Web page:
This article was originally about writer’s block — a particular kind of procrastination — but as some readers have pointed out, it applies to anything you’ve been avoiding. Writing is my example here; you know better what it is you’re avoiding right now.
Getting myself writing used to feel something like trying to start an old lawn mower. Occasionally I’d get it running right away, but most of the time it would take at least a few rips at the cord, and I was always aware that I might not get it to turn over at all that day.
This made it feel like there were days I could write and couldn’t write, and I could never do much more than hope it was the right kind of day. Some time in the last year I lost most of my fear of writing, or at least by now I’ve experienced enough of that fear that I can see it has a rather simple and predictable structure.
I’m not saying I’ve defeated it, only that I understand it enough that I can always get myself to the point where I actually write something. I still encounter creative fear every day, but it arrives in only a few predictable forms and I know what to do for each one.
There are four forms, and almost every day they ride out to confront me in the same order. I call them the Four Horsemen of Writer’s Block, but they are undoubtedly the same evil forces that stifle creators of all types.
Initially they come in disguise, seducing travelers away from the creative path. Often they defeat you without your even knowing it. Once you know their names and their strategies, you begin to see your encounters with them as an everyday part of your job that need cause you little trouble. But be careful. Even if you’ve defeated them a hundred times they will still be capable of tricking you — in fact, my overconfidence allowed the first one to outsmart me yesterday on the piece you’re reading.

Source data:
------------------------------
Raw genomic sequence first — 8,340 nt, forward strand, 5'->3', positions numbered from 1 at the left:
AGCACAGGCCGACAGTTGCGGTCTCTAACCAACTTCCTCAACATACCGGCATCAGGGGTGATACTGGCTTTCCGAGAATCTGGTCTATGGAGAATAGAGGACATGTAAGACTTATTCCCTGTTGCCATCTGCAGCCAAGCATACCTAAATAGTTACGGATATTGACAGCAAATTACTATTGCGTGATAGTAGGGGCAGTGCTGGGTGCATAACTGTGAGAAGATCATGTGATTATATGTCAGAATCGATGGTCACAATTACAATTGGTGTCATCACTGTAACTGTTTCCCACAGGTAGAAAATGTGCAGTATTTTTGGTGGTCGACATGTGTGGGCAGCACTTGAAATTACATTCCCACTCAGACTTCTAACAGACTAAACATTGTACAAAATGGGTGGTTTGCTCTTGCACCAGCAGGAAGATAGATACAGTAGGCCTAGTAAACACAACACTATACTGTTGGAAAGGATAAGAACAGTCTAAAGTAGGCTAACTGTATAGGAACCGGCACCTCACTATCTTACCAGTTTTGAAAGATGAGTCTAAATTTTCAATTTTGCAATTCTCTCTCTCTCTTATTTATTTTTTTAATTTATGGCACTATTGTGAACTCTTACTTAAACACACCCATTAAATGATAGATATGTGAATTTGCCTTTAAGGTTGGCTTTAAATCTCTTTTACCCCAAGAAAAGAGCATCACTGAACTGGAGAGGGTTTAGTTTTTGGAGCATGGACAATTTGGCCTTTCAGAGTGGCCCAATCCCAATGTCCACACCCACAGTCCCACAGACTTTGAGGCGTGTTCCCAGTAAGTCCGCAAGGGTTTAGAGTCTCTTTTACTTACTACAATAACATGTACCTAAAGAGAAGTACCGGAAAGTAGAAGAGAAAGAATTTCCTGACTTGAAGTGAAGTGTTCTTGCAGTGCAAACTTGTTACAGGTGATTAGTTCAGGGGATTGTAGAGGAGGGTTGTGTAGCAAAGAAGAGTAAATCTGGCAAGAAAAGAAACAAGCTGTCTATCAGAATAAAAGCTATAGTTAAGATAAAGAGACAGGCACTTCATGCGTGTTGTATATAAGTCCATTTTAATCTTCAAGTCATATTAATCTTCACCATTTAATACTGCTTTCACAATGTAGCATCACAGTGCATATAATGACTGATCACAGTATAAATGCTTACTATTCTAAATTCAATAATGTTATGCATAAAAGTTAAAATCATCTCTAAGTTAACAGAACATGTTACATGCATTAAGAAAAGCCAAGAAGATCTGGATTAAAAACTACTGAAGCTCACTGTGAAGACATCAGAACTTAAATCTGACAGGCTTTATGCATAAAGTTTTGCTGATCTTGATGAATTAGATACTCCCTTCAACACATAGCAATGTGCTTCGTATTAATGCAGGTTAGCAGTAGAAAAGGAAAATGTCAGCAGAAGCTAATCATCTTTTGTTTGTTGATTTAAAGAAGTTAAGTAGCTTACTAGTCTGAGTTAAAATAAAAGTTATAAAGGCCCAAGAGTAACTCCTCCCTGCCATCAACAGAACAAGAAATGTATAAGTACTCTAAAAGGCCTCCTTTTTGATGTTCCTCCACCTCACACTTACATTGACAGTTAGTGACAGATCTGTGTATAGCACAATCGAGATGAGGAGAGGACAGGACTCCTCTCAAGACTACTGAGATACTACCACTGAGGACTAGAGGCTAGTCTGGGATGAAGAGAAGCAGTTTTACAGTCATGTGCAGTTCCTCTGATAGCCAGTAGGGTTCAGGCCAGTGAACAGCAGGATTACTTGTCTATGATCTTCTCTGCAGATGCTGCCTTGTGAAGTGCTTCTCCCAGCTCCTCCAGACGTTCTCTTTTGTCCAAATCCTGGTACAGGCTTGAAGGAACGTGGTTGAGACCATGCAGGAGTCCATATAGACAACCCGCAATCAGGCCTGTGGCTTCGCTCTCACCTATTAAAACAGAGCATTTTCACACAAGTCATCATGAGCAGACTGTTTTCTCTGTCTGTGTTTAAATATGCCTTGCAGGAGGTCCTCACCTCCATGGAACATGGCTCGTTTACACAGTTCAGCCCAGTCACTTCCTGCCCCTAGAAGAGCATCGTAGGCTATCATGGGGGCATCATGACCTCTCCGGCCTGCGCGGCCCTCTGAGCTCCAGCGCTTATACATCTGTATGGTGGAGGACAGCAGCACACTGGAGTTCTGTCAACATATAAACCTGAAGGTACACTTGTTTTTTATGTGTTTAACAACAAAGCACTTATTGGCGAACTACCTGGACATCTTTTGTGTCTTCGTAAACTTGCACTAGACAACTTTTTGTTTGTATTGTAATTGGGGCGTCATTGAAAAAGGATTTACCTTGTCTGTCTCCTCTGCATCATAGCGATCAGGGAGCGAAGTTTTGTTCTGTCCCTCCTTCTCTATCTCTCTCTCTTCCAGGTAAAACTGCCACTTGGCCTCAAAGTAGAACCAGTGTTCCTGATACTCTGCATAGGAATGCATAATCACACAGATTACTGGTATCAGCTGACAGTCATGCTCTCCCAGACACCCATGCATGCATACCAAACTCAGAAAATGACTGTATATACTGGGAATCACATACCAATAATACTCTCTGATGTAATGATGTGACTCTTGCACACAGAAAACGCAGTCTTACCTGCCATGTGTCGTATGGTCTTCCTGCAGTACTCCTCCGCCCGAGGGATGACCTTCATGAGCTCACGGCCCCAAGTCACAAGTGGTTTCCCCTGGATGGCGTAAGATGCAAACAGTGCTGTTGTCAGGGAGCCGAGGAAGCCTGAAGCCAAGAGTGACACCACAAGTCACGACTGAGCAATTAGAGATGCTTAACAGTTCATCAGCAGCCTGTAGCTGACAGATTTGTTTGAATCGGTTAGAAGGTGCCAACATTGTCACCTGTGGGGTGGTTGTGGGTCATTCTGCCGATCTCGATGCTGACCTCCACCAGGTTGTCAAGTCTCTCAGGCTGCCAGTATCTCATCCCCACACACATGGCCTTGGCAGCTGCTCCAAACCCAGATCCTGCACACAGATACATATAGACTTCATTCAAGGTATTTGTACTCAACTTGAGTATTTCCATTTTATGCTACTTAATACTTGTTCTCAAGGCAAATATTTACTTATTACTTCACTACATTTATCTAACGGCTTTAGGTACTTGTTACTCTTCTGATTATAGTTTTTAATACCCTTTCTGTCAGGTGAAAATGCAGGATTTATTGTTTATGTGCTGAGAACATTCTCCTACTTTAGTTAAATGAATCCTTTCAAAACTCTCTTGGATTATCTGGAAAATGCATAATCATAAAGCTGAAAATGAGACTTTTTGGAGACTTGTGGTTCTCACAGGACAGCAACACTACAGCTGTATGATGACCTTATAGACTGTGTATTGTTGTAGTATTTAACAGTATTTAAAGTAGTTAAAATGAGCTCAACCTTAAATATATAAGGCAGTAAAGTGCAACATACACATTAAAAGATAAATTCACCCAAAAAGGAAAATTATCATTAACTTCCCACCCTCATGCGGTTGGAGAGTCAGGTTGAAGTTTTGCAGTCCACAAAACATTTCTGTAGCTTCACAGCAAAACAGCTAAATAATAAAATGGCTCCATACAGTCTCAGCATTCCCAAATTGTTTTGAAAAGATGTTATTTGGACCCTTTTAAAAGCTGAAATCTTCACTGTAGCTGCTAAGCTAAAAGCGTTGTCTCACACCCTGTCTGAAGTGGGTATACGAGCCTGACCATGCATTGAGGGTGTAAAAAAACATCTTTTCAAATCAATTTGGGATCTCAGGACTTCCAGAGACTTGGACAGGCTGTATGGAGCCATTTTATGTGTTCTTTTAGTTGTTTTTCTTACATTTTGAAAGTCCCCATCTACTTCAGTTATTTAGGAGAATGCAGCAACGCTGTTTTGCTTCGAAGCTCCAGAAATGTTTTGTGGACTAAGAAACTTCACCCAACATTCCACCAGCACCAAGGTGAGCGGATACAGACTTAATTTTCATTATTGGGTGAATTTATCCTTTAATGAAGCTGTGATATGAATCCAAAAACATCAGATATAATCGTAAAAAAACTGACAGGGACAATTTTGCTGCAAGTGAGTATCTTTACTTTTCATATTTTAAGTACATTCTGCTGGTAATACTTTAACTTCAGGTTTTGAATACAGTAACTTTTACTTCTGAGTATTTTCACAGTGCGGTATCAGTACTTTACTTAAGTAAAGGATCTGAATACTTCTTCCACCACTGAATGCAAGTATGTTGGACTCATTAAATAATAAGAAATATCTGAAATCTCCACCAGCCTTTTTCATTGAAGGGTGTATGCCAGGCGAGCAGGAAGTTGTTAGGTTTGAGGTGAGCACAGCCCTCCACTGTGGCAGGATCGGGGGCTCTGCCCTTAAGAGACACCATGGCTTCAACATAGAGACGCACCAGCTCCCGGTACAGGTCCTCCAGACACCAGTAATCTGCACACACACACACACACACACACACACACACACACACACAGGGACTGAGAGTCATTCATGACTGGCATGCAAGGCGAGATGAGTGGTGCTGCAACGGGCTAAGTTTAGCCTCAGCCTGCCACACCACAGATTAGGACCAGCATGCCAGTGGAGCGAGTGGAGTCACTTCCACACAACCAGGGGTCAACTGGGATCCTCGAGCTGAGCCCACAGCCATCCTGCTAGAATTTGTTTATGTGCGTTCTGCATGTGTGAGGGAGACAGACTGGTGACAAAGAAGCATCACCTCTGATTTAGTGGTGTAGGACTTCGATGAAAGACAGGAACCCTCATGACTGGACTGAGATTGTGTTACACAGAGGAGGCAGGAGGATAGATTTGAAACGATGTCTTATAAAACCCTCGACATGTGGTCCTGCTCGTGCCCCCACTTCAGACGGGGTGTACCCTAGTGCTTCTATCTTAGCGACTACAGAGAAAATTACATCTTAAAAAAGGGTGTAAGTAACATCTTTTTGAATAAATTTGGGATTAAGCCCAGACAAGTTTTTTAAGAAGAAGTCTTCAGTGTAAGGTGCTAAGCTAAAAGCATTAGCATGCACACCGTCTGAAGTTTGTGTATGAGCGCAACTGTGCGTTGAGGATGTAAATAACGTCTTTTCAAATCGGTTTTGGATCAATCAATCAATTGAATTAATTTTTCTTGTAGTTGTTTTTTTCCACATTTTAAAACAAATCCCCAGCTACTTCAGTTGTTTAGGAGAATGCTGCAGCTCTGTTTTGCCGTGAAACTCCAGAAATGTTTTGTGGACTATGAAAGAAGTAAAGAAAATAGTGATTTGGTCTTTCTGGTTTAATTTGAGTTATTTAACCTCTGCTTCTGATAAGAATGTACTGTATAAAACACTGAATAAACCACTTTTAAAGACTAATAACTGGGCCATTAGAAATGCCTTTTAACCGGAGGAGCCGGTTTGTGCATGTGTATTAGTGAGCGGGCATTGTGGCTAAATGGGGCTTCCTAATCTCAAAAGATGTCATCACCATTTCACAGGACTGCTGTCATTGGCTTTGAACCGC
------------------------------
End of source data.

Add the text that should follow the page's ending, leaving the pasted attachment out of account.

Know which you’re dealing with and what to do for each.
The first horseman is responsible for the greatest number of casualties. Usually he alone is enough to defeat a given person. His persistence is the primary reason there are people who believe they have no creative ability at all. He keeps the majority of the population from ever even beginning to do their best work.
His name is Tomorrow and his first arrow is so sudden and penetrating that it can slay your creative spirit for the day before you even notice his arrival. Every subsequent day he attacks from farther away, until each assault can kill weeks, months and years of your creative life.
Across his breastplate his mantra is etched: “Now is not the time.”
His strategy: He wants today to look spoiled to you, so that tomorrow, next week, or next year seems like a vastly better time to get to work. When you notice it’s 11:17 and you’ve got nothing down, you begin to think that today’s energies might be better invested in laundry or errand-running. This is his deathblow, and it is so insidious it feels good.
His weakness: Tomorrow needs you to regard future days as your most fertile creative periods, making today look comparatively unsuitable for working. When you recognize that it is actually impossible to do work tomorrow, then you know to stay with your work until something starts to take form. Today is the only day you can ever work, and once you see this truth, he is defeated.